Population Structure and Genetic Diversity of Common Bean Accessions from Brazil
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Brazil can be considered a secondary center of common bean diversification (Phaseolus vulgaris L.), and the landraces grown throughout Brazil are valuable sources of genes for breeding programs and evolutionary studies. The objective of this study was to evaluate the population structure of 109 accessions of common bean, including cultivars and landraces from southern and central-western regions of Brazil. The population structure analysis based on simple sequence repeat markers demonstrates that the accessions can be separated into two distinct subpopulations—the Andean and the Mesoamerican—with some admixtures observed according to Delta K = 2 groups. The optimal number of groups was found at K = 4, a level at which the Andean accessions were divided into two subpopulations and the Mesoamerican accessions into two subpopulations. Accordingly, the accessions preserved in the current collection maintained by the Universidade Estadual de Maringá are an important source of genes for germplasm conservation programs and the development of common bean cultivars.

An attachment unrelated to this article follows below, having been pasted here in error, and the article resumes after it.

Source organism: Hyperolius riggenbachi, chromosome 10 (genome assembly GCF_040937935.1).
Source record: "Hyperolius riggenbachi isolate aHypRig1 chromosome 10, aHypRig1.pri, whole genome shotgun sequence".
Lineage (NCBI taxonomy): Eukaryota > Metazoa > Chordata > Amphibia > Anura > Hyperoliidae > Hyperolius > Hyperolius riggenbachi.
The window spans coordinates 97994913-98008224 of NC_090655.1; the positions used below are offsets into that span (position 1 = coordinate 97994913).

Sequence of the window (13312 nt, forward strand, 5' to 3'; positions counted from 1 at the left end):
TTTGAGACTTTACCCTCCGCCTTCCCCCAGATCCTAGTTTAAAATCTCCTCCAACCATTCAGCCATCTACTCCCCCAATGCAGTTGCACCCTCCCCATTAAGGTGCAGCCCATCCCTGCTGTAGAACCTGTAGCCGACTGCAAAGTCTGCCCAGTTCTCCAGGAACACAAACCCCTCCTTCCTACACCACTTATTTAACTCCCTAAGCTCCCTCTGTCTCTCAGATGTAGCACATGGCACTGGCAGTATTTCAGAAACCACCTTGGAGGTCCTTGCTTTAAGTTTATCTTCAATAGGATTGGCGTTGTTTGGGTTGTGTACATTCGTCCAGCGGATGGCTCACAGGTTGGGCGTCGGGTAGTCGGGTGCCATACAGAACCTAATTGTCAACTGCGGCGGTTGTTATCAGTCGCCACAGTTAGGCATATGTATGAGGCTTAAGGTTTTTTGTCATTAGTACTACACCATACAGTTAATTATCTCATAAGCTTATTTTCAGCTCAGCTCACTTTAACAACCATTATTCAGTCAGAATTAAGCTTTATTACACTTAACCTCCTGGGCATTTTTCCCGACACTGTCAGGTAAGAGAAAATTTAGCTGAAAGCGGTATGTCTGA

KeywordsPhaseolus vulgaris L. Accessions Gene diversity SSR markers
The authors thank the National Council for Scientific and Technological Development (CNPq) for financial support and scholarship grants and the Coordination for the Improvement of Higher Education Personnel (CAPES) for scholarship grants.
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